As we all know, the State of Texas and public officials are scrambling to stop the spread of Coronavirus or COVID-19. Primary and secondary schools across the state have begun using various solutions to prevent the children from coming to school for the impending weeks. For instance, some schools are “extending spring-break” whereas others are

In my previous two posts I defined the terms commonly used in custody determinations and the factors courts consider in determining custody. Now that we have these housekeeping issues taken care of, I’ll discuss the presumptions that apply in conservatorship determinations and the hurdles parents have to overcome in getting “sole custody.”
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In my previous post I talked about the various terms used in Texas courts regarding child custody. I also stated that the best interest of the child is the first priority for any Texas court presented in a conservatorship and/or possession determination. In this post, I’ll continue our discussion by looking at the factors courts consider in determining what is in the best interest of a child (i.e., the Holly Factors).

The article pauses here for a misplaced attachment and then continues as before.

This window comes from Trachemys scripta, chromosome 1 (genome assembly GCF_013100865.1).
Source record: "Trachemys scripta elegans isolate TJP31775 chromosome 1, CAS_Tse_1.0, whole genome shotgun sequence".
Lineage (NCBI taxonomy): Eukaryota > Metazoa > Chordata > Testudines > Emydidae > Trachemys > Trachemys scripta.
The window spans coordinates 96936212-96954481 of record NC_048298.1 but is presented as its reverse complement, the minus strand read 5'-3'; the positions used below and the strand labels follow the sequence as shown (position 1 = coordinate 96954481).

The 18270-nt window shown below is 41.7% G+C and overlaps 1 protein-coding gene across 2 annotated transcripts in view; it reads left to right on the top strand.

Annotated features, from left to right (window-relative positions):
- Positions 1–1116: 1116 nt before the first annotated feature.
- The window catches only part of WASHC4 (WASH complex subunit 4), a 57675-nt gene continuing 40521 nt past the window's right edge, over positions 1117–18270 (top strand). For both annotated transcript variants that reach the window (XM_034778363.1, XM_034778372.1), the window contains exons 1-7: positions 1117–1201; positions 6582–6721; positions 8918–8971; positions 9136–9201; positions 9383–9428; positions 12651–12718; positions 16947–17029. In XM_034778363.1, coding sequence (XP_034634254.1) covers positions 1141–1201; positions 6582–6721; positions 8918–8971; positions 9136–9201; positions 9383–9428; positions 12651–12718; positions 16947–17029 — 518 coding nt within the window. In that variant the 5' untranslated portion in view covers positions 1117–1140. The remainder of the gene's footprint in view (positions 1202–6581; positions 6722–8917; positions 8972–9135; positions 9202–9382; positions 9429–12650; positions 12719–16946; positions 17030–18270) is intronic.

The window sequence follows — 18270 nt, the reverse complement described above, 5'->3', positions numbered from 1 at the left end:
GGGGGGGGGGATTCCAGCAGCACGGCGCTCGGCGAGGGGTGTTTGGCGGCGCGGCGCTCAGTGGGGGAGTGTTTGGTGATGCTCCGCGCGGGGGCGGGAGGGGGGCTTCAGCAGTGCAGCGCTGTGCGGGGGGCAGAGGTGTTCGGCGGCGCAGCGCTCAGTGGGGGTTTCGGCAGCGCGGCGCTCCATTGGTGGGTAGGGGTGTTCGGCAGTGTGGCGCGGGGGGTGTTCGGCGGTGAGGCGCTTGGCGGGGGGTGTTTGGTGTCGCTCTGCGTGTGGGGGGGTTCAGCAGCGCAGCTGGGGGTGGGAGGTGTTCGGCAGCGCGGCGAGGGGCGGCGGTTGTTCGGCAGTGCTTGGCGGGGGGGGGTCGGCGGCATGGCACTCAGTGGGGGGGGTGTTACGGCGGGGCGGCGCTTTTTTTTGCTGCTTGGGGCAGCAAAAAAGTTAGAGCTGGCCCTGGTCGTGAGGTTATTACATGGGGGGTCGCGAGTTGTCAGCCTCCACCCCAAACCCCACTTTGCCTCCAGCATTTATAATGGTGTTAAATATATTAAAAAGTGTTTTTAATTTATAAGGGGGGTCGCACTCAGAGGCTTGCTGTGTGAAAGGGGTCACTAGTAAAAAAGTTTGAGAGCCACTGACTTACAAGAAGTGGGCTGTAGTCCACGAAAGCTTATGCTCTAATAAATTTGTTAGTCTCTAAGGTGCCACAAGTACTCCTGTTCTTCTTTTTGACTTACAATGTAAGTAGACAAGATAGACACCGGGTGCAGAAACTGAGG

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As a Dallas divorce lawyer, I frequently have clients that come into my office wanting “sole custody.” Custody is a term that means different things to different people. In this series of blog posts, I’ll explain how “custody” is determined in Texas. The first post in this series will define the words Texas courts use in determining custody issues.
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In a recent opinion by the Dallas Court of Appeals, the court held the trial judge did not err when he did not apply a domestic violence presumption in assessing child custody and did not record an interview with a child in the office outside the court room. In the Interest of S.E.K. & H.A.K., No. 05-08-00858-CV, — S.W.3d — (Tex. App. – Dallas, Aug. 28, 2009).
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